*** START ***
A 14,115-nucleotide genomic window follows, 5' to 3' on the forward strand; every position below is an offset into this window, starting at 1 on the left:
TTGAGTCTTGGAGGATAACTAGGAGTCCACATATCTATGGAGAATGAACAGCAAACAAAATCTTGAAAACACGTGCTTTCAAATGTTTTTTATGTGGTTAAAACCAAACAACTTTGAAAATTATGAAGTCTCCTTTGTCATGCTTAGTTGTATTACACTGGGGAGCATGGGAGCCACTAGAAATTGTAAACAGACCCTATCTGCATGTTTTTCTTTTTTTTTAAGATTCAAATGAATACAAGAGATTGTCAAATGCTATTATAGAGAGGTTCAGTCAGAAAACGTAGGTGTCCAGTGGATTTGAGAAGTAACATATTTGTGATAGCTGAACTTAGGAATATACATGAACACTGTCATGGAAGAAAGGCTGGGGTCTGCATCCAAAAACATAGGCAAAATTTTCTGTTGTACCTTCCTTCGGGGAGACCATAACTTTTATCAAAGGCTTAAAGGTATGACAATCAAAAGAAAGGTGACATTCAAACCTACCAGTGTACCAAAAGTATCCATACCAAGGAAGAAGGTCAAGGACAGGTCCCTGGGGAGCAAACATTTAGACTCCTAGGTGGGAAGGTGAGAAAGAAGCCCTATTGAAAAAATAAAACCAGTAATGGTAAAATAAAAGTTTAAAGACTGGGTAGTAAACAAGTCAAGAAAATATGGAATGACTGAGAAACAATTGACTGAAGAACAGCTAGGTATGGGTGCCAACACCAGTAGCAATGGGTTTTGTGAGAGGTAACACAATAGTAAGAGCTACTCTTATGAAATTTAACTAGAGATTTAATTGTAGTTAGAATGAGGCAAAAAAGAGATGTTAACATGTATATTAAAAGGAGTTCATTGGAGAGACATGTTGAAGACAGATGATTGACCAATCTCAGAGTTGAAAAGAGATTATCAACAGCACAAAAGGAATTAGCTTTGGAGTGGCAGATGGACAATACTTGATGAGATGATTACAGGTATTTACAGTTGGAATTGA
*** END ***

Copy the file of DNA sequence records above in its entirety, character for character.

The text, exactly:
A 14,115-nucleotide genomic window follows, 5' to 3' on the forward strand; every position below is an offset into this window, starting at 1 on the left:
TTGAGTCTTGGAGGATAACTAGGAGTCCACATATCTATGGAGAATGAACAGCAAACAAAATCTTGAAAACACGTGCTTTCAAATGTTTTTTATGTGGTTAAAACCAAACAACTTTGAAAATTATGAAGTCTCCTTTGTCATGCTTAGTTGTATTACACTGGGGAGCATGGGAGCCACTAGAAATTGTAAACAGACCCTATCTGCATGTTTTTCTTTTTTTTTAAGATTCAAATGAATACAAGAGATTGTCAAATGCTATTATAGAGAGGTTCAGTCAGAAAACGTAGGTGTCCAGTGGATTTGAGAAGTAACATATTTGTGATAGCTGAACTTAGGAATATACATGAACACTGTCATGGAAGAAAGGCTGGGGTCTGCATCCAAAAACATAGGCAAAATTTTCTGTTGTACCTTCCTTCGGGGAGACCATAACTTTTATCAAAGGCTTAAAGGTATGACAATCAAAAGAAAGGTGACATTCAAACCTACCAGTGTACCAAAAGTATCCATACCAAGGAAGAAGGTCAAGGACAGGTCCCTGGGGAGCAAACATTTAGACTCCTAGGTGGGAAGGTGAGAAAGAAGCCCTATTGAAAAAATAAAACCAGTAATGGTAAAATAAAAGTTTAAAGACTGGGTAGTAAACAAGTCAAGAAAATATGGAATGACTGAGAAACAATTGACTGAAGAACAGCTAGGTATGGGTGCCAACACCAGTAGCAATGGGTTTTGTGAGAGGTAACACAATAGTAAGAGCTACTCTTATGAAATTTAACTAGAGATTTAATTGTAGTTAGAATGAGGCAAAAAAGAGATGTTAACATGTATATTAAAAGGAGTTCATTGGAGAGACATGTTGAAGACAGATGATTGACCAATCTCAGAGTTGAAAAGAGATTATCAACAGCACAAAAGGAATTAGCTTTGGAGTGGCAGATGGACAATACTTGATGAGATGATTACAGGTATTTACAGTTGGAATTGA